The toppings that you can use with this soup can be customized to your taste, but normally, you have crab meat, shrimp, and fish cake.

If you can’t find tapioca-based noodles for this soup, udon can work as a substitute.

If you love spicy soup like tom yum, then this one is worth a try!

This is another of the Vietnamese soups with a vibrant red color.

This is achieved with the help of annatto seeds and the other spices in the mix.

Just like Bo Kho, this soup also has its own mix of spices, which you can buy pre-mixed.

If this spice mix isn’t available near you, simply make your own by combining onion powder, chili powder, ginger powder, and paprika.

Salty, sweet, herby, and oh so yummy!

That’s what you get with this seafood and pork with vermicelli soup.

The combination of crab paste, shrimp paste, and ground pork gives it a distinct umami flavor.

Tomatoes add some sour notes to the broth, and freshness shines through via the herbs that you add on top.

This list won’t be complete if I didn’t include the most popular soup from Vietnam.

Pho comes in a few different types, with the most popular being Pho Bo and Pho Ga.

Pho Ga is not as trendy as its beef counterpart (Pho Bo), but it does hold its own with its flavorsome broth and chewy rice noodles.

The aromatics, spices, and long cooking time give you the kind of yummy broth you won’t forget anytime soon.

Another chicken noodle soup that comes from Vietnam is Mien Ga.

This soup is often confused with its more popular cousin, the Pho Ga.

Both are made with chicken, both have noodles in them, and both are soups.

The biggest difference between these two is Mien Ga uses thin mung bean noodles while Pho Ga has flat, fettuccine-like rice noodles.

Also, Mien Ga’s broth is lighter than Pho Ga’s because it isn’t simmered for as long as the latter.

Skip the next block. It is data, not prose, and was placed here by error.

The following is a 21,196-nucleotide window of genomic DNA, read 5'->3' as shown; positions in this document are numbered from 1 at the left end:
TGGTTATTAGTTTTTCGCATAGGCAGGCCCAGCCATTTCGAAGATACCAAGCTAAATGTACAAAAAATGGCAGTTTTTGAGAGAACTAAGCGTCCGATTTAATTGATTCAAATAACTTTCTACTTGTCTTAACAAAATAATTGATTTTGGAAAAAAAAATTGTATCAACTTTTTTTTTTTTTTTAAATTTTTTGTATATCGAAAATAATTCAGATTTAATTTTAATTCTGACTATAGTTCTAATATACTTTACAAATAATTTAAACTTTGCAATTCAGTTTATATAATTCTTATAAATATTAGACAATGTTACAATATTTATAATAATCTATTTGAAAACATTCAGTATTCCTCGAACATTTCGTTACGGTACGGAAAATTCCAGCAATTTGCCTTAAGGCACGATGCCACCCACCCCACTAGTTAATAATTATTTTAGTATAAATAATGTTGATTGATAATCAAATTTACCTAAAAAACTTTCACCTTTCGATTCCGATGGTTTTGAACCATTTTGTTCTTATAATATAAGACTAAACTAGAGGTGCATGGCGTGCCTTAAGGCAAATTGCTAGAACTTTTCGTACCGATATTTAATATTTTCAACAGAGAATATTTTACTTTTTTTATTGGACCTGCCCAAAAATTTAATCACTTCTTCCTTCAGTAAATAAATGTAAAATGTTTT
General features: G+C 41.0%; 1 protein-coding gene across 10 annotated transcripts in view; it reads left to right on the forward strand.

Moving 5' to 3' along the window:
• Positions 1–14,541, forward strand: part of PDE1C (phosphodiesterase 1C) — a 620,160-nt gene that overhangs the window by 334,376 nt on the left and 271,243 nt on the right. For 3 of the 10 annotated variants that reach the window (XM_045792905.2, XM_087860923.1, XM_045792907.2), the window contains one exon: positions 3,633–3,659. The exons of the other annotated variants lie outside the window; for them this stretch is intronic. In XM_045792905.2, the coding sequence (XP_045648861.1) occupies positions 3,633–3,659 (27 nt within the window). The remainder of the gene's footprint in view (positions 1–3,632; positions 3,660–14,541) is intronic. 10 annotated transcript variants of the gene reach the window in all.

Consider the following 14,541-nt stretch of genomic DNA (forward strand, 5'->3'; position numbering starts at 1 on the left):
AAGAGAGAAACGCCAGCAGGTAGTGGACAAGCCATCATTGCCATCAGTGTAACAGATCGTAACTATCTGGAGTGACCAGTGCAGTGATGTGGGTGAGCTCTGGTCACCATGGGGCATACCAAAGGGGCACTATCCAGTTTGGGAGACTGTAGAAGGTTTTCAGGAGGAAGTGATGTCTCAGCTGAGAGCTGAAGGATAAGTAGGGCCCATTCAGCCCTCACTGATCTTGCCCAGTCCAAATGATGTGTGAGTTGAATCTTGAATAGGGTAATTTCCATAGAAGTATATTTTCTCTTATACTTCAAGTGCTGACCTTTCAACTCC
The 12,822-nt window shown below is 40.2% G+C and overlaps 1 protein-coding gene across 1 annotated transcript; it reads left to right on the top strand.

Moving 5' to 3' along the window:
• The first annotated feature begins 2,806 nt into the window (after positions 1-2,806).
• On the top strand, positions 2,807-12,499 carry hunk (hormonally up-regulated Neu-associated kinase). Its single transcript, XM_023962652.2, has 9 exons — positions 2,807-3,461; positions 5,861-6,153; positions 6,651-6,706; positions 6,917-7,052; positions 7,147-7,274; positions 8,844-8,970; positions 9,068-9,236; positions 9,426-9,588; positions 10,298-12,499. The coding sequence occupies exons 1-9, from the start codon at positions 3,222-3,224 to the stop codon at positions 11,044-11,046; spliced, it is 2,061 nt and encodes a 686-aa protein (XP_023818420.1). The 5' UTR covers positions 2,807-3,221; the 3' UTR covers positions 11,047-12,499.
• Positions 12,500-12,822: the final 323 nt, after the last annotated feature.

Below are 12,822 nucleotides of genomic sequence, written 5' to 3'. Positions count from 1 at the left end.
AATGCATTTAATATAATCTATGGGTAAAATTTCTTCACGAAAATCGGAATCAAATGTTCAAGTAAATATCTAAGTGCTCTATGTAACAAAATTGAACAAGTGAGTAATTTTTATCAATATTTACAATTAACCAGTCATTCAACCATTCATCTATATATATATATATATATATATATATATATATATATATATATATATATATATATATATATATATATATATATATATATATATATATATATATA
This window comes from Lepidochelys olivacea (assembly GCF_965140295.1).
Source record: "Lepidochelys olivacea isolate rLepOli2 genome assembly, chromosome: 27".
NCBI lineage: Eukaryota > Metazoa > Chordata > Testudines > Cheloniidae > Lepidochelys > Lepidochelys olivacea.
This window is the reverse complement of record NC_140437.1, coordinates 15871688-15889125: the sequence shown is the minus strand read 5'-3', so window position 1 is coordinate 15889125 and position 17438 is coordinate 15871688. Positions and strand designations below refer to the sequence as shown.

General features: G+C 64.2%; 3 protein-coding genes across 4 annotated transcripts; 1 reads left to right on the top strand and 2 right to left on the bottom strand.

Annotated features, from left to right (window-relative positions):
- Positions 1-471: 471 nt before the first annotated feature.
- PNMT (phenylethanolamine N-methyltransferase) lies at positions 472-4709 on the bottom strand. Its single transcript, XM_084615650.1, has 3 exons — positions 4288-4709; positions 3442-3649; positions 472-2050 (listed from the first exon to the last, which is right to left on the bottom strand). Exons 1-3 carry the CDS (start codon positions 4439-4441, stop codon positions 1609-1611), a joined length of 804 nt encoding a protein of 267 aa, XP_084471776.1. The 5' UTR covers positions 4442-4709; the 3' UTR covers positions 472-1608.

Looking for something more earthy in taste?

This noodle soup gives you the earthiness you want with its mixture of pork meatballs, pork ribs, and mushrooms.

If you can’t find the pork paste needed for the pork meatballs in this dish, you can replace it with your own version of bun cha (Vietnamese pork meatballs).

Just incorporate the wood-ear fungus into your meatballs to give them the flavor profile that the soup needs.

Originally from Cambodia, this soup metamorphosed into its Vietnamese version over time.

This soup features two kinds of fermented fish paste, which you can probably find in your local Asian grocer.

With a strong, rather fishy smell (and taste), this soup isn’t for the faint of heart!

Not all soups out of Vietnam are served with noodles in them, as this dish shows you.

Translated as Opo Squash with Shrimp soup, this recipe uses white gourd and dried shrimp cooked in a clear broth.

The vegetable in this dish takes the place of noodles, giving you the tummy-filling substance that noodle soups give you.

If you cannot find a white gourd in the vegetable aisle, you can replace it with winter melon or chayote.

If the northern region of Vietnam has Pho, the southern areas have Hu Tieu.